Chicago was also 1.5°C cooler than an average April, Walker said. Last year, it was 1.2°C warmer.
The gloom covered all of Illinois, in fact:
It’s not a stretch to say that most in Illinois are ready for warm weather by the time we hit mid-April. However, this year did not deliver as April temperatures were persistently well below normal. ... [M]ost days this past month were 3°C to 6°C colder than normal. Only 8 out of 30 April days in Galesburg were warmer than normal, and most by only a few degrees.
As a result of the colder weather, most of the state experienced below freezing temperatures as late as mid-April, and frost was reported as far south as the St. Louis Metro East on April 26.
Given how persistently rainy last month was, we best have a plethora of May flowers. For most places, the total amount of April precipitation was not excessive, and some areas were drier than normal. However, precipitation frequency last month was unusually high as most places recorded 12+ days with some measurable precipitation. Macomb had 22 days with measurable precipitation last month, Aurora had 20, Champaign had 19, and Cairo had 18. The 22 wet days in Macomb last month set a new record for April, which was the 2nd highest frequency of any month on record, only less than the 23 wet days in Macomb in October 2009. Frequent, small precipitation meant most places only had 2 to 2.5 days between precipitation events last month, which stymied fieldwork statewide.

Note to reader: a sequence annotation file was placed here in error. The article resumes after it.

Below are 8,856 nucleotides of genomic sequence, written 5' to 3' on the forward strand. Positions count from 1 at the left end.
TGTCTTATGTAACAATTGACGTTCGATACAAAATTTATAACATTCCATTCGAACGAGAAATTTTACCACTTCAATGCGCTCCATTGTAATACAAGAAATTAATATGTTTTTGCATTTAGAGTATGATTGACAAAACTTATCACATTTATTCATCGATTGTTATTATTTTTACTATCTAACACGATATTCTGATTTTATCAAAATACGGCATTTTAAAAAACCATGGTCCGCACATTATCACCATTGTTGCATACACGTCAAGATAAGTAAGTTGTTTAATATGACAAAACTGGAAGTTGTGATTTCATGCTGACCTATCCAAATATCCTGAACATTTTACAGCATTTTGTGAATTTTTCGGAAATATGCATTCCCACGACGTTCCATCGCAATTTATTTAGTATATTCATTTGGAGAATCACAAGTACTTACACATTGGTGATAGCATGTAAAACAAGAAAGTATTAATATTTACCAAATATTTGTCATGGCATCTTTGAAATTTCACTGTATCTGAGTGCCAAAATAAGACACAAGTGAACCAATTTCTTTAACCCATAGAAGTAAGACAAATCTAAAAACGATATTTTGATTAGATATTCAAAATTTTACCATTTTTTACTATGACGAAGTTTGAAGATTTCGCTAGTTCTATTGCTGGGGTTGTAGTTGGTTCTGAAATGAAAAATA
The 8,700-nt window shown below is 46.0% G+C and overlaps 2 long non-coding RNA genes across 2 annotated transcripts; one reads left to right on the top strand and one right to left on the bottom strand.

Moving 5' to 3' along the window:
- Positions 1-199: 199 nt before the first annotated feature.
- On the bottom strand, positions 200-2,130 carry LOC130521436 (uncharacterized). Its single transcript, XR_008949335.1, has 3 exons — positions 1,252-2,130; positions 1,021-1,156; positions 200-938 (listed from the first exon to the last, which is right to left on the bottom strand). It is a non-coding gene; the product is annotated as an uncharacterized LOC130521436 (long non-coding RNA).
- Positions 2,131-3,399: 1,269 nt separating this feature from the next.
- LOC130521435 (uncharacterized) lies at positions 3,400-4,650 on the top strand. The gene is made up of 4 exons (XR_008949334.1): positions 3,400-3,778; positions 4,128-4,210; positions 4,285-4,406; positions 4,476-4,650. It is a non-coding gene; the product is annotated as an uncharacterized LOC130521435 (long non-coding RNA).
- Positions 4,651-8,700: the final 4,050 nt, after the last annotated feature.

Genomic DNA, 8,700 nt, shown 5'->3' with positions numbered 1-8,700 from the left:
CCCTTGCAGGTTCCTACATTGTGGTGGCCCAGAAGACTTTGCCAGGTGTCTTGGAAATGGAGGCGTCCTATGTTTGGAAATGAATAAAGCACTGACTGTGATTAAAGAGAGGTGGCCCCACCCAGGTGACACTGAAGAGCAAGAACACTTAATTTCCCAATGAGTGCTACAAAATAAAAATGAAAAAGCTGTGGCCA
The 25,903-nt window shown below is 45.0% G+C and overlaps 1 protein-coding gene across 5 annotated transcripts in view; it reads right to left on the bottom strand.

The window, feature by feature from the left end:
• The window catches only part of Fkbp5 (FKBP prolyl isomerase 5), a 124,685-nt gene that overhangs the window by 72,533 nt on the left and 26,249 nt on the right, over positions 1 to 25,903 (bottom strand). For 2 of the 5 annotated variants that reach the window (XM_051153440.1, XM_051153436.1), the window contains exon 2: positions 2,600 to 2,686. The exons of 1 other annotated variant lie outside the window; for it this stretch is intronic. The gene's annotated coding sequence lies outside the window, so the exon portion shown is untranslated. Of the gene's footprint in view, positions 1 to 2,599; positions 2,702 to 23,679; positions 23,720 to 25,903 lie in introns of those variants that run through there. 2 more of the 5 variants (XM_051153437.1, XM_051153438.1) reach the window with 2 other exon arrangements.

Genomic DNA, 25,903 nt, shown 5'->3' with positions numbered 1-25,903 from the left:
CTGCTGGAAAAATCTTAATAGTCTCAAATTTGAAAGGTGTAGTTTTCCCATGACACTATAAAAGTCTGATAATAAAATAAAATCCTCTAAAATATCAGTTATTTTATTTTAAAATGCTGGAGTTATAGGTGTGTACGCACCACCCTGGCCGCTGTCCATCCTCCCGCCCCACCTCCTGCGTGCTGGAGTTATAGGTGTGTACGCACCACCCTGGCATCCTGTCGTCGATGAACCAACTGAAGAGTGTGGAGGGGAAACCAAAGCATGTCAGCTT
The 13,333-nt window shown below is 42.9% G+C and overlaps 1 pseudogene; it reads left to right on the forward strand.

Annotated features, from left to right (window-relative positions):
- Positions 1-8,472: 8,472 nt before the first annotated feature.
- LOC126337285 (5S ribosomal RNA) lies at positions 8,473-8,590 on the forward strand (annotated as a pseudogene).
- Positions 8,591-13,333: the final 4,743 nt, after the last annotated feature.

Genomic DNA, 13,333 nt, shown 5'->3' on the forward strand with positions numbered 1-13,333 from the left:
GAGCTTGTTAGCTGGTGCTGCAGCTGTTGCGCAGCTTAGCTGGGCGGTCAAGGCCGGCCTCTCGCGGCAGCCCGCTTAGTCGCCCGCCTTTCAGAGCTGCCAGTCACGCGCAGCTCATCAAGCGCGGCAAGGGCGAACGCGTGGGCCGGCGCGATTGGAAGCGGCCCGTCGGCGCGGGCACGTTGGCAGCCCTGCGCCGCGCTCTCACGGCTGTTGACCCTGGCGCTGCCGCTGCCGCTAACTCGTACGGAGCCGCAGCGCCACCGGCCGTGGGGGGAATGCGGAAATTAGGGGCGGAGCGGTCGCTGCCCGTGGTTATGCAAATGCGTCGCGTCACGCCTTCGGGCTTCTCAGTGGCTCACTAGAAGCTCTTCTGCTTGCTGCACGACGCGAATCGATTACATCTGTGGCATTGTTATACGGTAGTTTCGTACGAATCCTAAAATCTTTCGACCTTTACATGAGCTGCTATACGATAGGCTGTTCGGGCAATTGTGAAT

Fortunately, the forecast calls for warmer and sunnier weather next week, with sun and 29°C forecast for Tuesday.
A day and a half after the unprecedented leak of Justice Alito's (R) draft opinion in Dobbs v Jackson, everyone and her dog has a reaction piece: